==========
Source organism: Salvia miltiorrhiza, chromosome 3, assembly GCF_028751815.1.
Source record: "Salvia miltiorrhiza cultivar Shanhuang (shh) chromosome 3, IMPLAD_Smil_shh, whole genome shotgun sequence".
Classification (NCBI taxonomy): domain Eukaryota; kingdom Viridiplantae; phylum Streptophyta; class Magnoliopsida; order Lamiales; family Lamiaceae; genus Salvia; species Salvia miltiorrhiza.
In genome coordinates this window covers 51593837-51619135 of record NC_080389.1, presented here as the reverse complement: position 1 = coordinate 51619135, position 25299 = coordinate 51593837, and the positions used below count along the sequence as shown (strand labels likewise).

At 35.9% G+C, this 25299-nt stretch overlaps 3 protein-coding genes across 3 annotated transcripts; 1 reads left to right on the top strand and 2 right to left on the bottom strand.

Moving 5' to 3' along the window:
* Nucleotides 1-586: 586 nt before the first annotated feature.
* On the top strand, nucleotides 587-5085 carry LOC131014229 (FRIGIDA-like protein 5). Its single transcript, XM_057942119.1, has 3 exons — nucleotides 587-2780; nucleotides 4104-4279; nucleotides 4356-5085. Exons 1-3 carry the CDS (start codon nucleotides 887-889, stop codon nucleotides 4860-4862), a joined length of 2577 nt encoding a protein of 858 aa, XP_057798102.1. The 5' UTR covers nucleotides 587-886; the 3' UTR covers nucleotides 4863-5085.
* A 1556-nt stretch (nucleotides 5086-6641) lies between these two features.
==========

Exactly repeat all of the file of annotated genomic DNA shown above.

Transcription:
Source organism: Salvia miltiorrhiza, chromosome 3, assembly GCF_028751815.1.
Source record: "Salvia miltiorrhiza cultivar Shanhuang (shh) chromosome 3, IMPLAD_Smil_shh, whole genome shotgun sequence".
Classification (NCBI taxonomy): domain Eukaryota; kingdom Viridiplantae; phylum Streptophyta; class Magnoliopsida; order Lamiales; family Lamiaceae; genus Salvia; species Salvia miltiorrhiza.
In genome coordinates this window covers 51593837-51619135 of record NC_080389.1, presented here as the reverse complement: position 1 = coordinate 51619135, position 25299 = coordinate 51593837, and the positions used below count along the sequence as shown (strand labels likewise).

At 35.9% G+C, this 25299-nt stretch overlaps 3 protein-coding genes across 3 annotated transcripts; 1 reads left to right on the top strand and 2 right to left on the bottom strand.

Moving 5' to 3' along the window:
* Nucleotides 1-586: 586 nt before the first annotated feature.
* On the top strand, nucleotides 587-5085 carry LOC131014229 (FRIGIDA-like protein 5). Its single transcript, XM_057942119.1, has 3 exons — nucleotides 587-2780; nucleotides 4104-4279; nucleotides 4356-5085. Exons 1-3 carry the CDS (start codon nucleotides 887-889, stop codon nucleotides 4860-4862), a joined length of 2577 nt encoding a protein of 858 aa, XP_057798102.1. The 5' UTR covers nucleotides 587-886; the 3' UTR covers nucleotides 4863-5085.
* A 1556-nt stretch (nucleotides 5086-6641) lies between these two features.